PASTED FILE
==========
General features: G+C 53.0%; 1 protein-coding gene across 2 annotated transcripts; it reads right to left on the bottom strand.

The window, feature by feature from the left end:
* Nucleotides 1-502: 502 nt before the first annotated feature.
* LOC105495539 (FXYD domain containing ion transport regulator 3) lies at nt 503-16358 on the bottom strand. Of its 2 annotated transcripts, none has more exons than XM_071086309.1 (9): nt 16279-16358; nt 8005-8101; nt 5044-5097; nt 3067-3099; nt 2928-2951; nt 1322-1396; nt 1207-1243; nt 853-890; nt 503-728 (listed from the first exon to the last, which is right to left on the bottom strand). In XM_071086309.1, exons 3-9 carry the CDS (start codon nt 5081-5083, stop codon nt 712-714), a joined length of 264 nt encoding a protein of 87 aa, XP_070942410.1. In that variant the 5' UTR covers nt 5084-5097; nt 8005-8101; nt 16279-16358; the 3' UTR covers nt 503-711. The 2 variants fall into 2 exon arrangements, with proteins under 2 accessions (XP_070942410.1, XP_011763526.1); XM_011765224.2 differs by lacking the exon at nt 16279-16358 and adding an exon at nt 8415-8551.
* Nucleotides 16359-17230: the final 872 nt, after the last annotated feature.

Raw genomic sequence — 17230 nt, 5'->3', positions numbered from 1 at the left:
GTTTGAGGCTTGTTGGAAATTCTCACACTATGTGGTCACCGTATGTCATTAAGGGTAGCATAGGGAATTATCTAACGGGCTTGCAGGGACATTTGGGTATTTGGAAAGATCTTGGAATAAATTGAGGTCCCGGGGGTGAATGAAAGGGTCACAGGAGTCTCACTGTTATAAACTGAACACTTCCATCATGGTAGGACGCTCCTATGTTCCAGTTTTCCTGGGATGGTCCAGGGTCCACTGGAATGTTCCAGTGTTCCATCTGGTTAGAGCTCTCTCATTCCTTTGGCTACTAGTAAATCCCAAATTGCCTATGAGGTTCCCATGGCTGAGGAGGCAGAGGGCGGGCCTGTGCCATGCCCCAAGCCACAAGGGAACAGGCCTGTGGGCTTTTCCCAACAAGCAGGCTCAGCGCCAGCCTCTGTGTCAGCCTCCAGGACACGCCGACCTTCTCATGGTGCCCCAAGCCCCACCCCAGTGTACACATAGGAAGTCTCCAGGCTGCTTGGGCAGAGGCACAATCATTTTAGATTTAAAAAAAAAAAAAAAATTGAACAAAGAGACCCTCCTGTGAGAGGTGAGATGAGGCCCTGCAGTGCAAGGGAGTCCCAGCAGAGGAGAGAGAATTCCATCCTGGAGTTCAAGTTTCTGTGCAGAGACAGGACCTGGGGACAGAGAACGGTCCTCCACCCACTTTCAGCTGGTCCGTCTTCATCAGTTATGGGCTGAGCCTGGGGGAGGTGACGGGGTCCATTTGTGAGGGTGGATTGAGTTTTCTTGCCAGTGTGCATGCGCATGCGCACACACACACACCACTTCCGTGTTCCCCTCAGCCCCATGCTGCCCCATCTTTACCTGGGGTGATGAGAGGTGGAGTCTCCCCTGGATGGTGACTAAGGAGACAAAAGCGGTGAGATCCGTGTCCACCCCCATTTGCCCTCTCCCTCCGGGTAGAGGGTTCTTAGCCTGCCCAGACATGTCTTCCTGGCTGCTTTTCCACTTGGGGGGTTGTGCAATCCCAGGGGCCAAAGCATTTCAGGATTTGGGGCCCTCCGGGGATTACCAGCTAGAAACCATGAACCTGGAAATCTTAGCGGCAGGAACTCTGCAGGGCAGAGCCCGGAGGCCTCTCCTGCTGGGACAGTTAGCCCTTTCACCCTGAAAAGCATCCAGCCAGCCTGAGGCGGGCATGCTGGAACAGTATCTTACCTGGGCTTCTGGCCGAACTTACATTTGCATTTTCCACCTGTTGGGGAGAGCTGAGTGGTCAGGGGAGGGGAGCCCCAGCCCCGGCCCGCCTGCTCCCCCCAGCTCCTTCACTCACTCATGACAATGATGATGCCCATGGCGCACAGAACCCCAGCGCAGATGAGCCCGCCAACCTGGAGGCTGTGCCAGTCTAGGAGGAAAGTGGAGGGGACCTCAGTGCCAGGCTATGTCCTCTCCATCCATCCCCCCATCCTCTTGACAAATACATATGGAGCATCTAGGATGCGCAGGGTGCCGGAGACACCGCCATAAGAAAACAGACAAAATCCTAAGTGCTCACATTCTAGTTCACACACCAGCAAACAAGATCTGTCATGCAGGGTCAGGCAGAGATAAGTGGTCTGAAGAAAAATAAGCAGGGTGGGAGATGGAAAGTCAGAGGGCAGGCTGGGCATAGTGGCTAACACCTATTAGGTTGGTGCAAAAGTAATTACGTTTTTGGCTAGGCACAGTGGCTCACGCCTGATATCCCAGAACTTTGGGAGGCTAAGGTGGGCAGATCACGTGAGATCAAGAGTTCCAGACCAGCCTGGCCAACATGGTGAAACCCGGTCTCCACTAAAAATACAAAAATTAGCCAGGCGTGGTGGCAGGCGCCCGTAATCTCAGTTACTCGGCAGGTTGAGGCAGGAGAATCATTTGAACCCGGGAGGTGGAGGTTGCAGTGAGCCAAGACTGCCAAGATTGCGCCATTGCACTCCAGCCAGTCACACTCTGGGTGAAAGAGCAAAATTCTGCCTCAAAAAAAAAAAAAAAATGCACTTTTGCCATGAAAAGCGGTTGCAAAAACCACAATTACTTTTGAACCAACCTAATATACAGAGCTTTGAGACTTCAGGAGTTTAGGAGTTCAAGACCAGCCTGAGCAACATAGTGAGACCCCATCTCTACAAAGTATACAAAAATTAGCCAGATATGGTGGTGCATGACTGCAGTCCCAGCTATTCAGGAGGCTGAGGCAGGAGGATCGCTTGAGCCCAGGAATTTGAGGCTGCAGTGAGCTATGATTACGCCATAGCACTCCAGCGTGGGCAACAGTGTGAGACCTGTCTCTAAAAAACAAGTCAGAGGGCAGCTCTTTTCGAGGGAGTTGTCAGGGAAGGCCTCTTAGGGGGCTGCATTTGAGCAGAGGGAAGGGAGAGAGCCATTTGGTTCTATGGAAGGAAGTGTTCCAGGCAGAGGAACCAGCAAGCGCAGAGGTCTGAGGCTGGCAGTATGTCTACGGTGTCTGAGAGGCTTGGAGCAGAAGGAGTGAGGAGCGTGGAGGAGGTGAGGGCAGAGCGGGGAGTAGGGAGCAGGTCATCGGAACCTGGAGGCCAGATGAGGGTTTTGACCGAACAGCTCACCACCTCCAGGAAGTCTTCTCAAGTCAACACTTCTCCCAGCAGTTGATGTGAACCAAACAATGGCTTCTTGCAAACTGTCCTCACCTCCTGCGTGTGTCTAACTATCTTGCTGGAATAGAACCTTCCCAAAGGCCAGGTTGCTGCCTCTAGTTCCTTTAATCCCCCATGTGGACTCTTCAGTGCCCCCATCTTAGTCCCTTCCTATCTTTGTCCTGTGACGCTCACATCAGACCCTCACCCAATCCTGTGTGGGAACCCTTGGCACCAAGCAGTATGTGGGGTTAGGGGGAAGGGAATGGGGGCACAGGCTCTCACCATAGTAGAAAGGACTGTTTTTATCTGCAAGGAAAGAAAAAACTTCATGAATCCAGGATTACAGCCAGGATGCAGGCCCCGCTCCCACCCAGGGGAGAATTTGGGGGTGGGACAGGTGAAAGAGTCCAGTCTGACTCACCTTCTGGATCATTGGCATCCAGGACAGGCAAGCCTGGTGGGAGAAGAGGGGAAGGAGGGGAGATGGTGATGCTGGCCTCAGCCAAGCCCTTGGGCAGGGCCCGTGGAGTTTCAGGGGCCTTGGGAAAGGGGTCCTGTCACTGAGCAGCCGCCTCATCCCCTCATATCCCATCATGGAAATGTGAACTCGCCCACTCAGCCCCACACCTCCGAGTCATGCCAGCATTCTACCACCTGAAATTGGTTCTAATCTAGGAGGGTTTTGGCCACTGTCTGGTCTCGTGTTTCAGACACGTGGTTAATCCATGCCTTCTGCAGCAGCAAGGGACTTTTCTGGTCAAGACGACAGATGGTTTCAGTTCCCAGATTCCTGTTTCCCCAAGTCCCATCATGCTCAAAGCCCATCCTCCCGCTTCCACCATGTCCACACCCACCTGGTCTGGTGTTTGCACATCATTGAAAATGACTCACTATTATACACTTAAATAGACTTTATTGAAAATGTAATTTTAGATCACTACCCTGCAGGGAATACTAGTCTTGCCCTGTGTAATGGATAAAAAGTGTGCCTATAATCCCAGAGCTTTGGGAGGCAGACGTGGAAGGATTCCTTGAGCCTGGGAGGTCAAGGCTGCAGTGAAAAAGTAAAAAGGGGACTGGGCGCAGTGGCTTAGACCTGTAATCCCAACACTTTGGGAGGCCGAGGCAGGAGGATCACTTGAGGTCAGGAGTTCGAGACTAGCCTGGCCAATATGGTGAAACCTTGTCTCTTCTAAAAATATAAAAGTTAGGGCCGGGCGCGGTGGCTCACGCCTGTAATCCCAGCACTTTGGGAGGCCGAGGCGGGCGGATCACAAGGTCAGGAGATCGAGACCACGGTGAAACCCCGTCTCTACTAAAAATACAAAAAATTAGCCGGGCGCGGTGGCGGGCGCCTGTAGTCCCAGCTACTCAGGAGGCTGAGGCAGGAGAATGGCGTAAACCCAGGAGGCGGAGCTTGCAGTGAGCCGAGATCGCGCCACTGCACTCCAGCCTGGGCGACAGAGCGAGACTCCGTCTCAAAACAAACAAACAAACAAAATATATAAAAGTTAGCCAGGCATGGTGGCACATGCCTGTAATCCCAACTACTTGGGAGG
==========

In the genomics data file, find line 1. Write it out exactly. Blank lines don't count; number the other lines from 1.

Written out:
General features: G+C 53.0%; 1 protein-coding gene across 2 annotated transcripts; it reads right to left on the bottom strand.